December 14, 2016
Without a doubt, the seahorse belongs to
forms most beautiful". Its body form is one of a kind. It has neither a
tail nor pelvic fin, it swims vertically, bony plates reinforce its entire body
and it has no teeth, a rare feature in fish. Another peculiarity is that male
seahorses are the ones to become pregnant. Darwin
The genome project, comprising six evolutionary biologists from Professor Axel Meyer's research team from
Konstanz and researchers from China
sequenced and analyzed the genome of the tiger tail seahorse. They obtained new
molecular evolutionary results that are relevant for biodiversity research: the
loss and duplication of genes as well as the loss of regulative elements in its
genome have both contributed to the rapid evolution of the seahorse. The
results will be published as the cover story in Nature on 15 December 2016. Singapore
The questions underlying genome sequencing of how diversity emerges and what its genetic basis is, can be superbly answered through the example of the seahorse because numerous unique features evolved in the seahorse within a short time. This is how the researchers around evolutionary biologist Professor Axel Meyer were able to identify the genetic basis for the disappearance of the seahorse's teeth: several genes that are present in many fish as well humans and contribute to the development of teeth, were lost in seahorses. The seahorse no longer needs teeth due to the special way in which it consumes its food. Instead of chewing its prey, it simply sucks it in with the enormous negative pressure that it can generate in its long snout. This same genetic forfeiture applies to genes that contribute to the sense of smell: seahorses hunt visually and have very good sight, using their eyes that can move independently of each other. Therefore, the olfactory sense seems to only play a minor role.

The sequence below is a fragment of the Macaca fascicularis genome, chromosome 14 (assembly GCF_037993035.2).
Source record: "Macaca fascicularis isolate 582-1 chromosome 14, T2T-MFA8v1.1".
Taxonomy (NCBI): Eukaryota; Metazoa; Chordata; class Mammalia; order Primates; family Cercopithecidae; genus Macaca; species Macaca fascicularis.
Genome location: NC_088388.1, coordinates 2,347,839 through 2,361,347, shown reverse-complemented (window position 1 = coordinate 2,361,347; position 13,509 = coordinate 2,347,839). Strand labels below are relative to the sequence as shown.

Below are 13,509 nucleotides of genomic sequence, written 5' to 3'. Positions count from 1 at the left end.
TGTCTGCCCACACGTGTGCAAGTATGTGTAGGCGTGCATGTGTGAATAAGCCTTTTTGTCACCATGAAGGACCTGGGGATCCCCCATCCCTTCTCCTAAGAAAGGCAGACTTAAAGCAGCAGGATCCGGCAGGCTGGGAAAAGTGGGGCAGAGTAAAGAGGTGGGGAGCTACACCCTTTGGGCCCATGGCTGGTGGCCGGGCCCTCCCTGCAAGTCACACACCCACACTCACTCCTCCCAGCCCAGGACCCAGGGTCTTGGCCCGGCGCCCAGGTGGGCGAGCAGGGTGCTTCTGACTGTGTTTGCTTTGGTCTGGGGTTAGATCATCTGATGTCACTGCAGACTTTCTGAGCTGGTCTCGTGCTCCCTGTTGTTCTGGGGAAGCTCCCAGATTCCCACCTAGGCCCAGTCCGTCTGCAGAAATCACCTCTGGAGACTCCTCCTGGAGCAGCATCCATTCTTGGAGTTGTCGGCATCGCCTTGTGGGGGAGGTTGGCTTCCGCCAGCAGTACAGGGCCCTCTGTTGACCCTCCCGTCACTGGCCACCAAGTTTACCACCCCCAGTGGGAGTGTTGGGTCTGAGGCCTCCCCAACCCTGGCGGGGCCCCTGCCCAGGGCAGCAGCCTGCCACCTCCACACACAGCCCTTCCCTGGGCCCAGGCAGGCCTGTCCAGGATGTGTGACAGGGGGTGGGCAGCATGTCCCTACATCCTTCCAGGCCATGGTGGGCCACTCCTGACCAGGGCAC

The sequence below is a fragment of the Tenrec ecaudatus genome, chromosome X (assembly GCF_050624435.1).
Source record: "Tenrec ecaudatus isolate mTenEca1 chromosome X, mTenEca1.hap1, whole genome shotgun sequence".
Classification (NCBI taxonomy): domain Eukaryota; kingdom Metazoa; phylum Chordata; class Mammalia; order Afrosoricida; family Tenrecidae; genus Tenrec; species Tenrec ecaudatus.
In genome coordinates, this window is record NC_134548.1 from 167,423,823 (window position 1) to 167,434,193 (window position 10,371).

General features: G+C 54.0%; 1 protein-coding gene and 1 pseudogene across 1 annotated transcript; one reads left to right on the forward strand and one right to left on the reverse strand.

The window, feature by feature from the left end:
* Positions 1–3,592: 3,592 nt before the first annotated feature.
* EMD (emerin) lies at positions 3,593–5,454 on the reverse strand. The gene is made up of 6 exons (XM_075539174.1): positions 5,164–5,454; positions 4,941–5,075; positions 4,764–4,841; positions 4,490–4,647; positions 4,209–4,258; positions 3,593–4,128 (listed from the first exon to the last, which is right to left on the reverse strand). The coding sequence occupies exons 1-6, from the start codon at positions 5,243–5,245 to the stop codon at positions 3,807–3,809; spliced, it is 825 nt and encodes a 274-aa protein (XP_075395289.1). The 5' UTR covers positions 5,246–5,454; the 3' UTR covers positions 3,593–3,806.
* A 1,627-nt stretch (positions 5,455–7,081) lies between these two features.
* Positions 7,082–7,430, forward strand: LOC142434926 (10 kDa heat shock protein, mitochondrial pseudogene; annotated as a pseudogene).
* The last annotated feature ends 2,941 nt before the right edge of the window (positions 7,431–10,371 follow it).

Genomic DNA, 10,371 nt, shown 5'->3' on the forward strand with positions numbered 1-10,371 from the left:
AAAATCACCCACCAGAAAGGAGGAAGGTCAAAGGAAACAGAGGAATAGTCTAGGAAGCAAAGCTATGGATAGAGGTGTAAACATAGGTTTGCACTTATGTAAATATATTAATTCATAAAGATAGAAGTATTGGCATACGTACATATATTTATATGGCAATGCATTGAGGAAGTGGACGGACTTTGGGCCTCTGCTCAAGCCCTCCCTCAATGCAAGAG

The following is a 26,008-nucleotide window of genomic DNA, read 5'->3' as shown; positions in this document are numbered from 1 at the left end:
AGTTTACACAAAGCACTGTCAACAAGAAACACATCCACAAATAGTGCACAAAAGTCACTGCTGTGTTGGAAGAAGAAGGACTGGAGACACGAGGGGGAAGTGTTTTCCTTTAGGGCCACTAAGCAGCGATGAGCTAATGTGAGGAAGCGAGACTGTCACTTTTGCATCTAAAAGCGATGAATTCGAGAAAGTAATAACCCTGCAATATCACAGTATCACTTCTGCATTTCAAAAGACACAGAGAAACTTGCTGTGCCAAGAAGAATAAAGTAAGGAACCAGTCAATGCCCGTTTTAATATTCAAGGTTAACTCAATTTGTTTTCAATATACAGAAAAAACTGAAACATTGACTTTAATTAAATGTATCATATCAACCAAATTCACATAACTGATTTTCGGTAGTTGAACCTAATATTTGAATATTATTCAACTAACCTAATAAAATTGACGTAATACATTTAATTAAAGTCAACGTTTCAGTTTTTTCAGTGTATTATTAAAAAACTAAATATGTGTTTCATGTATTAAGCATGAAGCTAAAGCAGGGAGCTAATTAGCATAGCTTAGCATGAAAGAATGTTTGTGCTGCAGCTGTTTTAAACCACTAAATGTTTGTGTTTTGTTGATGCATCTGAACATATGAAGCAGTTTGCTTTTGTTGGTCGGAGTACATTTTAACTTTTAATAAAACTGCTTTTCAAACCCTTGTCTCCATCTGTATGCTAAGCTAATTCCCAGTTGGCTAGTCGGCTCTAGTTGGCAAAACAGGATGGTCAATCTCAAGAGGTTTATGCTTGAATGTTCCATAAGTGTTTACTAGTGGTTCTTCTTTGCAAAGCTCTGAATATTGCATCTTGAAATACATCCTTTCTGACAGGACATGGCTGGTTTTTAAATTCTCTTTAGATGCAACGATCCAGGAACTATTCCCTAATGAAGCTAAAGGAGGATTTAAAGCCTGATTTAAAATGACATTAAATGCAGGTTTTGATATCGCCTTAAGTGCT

Lined seahorse (Hippocampus erectus) – a juvenile clinging to a substrate with its prehensile tail. Transcriptome of the male brood pouch at different stages of pregnancy of the lined seahorse (Hippocampus erectus) was sequenced and analysed. Credit: Qiang Lin
Particularly noteworthy is the loss of the pelvic fins. In evolutionary terms, they share the same origin as human legs. An important gene, tbx4, that is responsible for this feature, was found in nearly all vertebrates, but is missing from the seahorse's genome. In order to test the function of this gene, a functional analysis was carried out in addition to the genome analysis. For this purpose, the corresponding gene was deactivated via the CRISPER-cas method in zebrafish, a genetic model system. As a result, these fish then also lost their pelvic fins. This proved the importance of this gene in the "normal" development of the pelvic fins.